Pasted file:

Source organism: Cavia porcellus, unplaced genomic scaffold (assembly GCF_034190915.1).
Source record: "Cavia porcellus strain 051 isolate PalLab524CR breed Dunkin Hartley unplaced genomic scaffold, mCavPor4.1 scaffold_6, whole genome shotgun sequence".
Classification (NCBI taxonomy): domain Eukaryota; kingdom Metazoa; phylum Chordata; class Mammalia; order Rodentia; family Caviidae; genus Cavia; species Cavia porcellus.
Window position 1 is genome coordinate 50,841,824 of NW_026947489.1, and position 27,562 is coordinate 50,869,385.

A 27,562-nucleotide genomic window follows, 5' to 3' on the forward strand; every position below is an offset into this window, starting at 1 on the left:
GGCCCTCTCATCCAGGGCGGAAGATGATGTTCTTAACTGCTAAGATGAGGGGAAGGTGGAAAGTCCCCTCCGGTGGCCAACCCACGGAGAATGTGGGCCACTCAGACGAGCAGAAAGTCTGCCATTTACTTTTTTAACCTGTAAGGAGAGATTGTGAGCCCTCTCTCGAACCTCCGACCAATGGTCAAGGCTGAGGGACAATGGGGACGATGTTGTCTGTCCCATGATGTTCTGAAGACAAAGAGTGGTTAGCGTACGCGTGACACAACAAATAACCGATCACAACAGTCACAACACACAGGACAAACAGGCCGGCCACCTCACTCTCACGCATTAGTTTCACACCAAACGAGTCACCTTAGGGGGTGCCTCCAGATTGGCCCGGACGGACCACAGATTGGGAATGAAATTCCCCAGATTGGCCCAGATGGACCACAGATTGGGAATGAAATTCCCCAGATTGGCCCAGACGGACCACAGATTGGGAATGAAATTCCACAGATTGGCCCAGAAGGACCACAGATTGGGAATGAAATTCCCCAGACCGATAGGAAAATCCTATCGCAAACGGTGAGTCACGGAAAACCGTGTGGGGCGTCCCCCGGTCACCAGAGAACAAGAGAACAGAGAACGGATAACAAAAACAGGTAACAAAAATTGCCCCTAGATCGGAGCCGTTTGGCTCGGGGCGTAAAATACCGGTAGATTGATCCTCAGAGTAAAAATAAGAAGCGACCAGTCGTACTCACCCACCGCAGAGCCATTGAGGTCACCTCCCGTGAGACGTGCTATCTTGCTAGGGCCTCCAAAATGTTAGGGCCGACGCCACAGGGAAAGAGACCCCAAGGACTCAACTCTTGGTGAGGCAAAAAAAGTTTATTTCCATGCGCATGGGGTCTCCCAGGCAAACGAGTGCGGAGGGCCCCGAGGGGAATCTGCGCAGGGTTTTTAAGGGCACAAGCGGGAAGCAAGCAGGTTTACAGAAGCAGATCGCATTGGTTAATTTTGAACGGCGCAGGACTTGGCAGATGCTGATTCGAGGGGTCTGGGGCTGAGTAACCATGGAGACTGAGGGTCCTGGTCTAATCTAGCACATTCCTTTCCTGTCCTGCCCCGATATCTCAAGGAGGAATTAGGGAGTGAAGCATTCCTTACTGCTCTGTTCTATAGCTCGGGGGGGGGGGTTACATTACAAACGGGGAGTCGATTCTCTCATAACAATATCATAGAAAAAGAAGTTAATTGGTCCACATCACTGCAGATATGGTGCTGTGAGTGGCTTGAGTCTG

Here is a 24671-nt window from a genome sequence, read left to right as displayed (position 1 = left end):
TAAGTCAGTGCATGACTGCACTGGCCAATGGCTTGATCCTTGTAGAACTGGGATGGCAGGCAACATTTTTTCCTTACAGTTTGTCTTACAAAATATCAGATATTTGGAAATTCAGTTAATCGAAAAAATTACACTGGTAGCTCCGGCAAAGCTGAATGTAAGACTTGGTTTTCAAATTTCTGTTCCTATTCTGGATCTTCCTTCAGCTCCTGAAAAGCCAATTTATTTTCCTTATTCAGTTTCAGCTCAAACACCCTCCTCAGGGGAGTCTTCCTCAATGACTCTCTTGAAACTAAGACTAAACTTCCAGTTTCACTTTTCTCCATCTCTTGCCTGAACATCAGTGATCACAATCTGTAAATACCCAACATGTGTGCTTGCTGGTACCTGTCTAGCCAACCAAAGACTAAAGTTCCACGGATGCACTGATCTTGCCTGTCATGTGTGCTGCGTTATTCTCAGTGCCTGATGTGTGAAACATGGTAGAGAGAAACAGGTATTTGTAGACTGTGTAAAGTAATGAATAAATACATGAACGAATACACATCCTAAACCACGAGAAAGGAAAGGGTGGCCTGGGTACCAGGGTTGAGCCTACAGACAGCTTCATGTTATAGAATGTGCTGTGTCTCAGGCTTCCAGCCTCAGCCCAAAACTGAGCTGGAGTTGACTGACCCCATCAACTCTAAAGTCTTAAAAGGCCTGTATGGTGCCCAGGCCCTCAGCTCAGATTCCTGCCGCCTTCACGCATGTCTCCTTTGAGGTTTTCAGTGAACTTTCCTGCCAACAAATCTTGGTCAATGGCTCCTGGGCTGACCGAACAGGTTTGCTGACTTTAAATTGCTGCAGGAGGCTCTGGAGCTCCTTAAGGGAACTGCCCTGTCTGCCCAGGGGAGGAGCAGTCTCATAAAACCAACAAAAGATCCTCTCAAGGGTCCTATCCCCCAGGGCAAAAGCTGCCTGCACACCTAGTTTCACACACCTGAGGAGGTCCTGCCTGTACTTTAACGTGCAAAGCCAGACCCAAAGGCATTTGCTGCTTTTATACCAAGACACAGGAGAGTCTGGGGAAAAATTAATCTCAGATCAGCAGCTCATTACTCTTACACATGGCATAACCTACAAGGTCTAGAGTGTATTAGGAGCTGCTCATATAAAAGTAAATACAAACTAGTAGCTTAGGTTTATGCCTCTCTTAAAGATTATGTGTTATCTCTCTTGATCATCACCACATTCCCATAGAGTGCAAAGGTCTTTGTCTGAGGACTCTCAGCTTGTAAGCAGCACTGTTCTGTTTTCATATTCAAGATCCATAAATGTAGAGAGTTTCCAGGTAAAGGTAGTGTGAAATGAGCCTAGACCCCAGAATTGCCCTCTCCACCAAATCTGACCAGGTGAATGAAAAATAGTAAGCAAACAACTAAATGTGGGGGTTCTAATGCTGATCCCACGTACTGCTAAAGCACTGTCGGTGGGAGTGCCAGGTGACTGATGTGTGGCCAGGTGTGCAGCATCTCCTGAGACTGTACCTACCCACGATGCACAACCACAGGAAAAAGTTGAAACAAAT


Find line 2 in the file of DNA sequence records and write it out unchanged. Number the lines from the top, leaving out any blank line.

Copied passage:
Source record: "Cavia porcellus strain 051 isolate PalLab524CR breed Dunkin Hartley unplaced genomic scaffold, mCavPor4.1 scaffold_6, whole genome shotgun sequence".